Haemovigilance

Informed consent

 

Blood product transfusions form a life-saving part of modern medicine, but they are not without risk. It is the responsibility of the clinician to prescribe these products appropriately and to communicate the risks, benefits and alternatives of transfusions to their patients, as stipulated in the South African National Health Act (2003). Informed consent is required when blood products are prescribed and clinicians should respect the decision of patients to refuse blood product transfusions. Common reasons for refusal include religious beliefs, previous negative reactions to a transfusion, or concern regarding the risk of transfusion transmitted disease via blood products.

What should be discussed when obtaining informed consent?

• Indications for the transfusion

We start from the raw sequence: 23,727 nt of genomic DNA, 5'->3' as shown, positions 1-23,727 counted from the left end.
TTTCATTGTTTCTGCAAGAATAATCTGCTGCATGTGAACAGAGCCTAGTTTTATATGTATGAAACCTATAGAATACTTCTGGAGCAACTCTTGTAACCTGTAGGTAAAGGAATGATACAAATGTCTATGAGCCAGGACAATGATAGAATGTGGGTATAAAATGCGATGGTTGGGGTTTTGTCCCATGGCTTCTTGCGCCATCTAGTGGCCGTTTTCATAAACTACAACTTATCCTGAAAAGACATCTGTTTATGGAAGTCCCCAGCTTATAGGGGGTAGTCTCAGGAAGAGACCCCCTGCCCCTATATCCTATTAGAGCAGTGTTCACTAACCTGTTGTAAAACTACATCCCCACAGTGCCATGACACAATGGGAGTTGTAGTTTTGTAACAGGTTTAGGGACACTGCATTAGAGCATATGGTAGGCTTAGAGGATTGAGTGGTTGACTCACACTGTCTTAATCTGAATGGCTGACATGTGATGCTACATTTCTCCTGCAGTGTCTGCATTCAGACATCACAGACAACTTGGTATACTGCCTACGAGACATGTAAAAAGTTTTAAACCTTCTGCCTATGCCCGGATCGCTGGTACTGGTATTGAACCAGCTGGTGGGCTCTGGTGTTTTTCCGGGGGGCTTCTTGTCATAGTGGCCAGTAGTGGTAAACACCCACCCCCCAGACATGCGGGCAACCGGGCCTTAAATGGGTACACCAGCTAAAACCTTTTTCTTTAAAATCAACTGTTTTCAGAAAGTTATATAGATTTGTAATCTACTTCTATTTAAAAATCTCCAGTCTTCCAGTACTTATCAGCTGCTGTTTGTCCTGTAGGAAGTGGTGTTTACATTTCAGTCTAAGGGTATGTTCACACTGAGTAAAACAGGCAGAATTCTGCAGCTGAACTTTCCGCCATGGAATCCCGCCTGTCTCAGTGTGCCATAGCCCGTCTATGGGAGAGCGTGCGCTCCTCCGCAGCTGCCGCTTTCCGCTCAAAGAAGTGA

• Specific products to be transfused and expected number of transfusion episodes
• Benefits and risks
• Available alternatives
• Costs involved, if relevant

When is informed consent not required?

• Emergency situations (eg. when the patient cannot consent due to a decreased level of consciousness and blood products are urgently required).
• Minors, where a parent or legal guardian can give informed consent for their transfusion.
• Mental illness, where a legal guardian can give consent if the patient is unable to do so at the time.
• Where a court order is obtained to permit intervention for the treatment of a patient.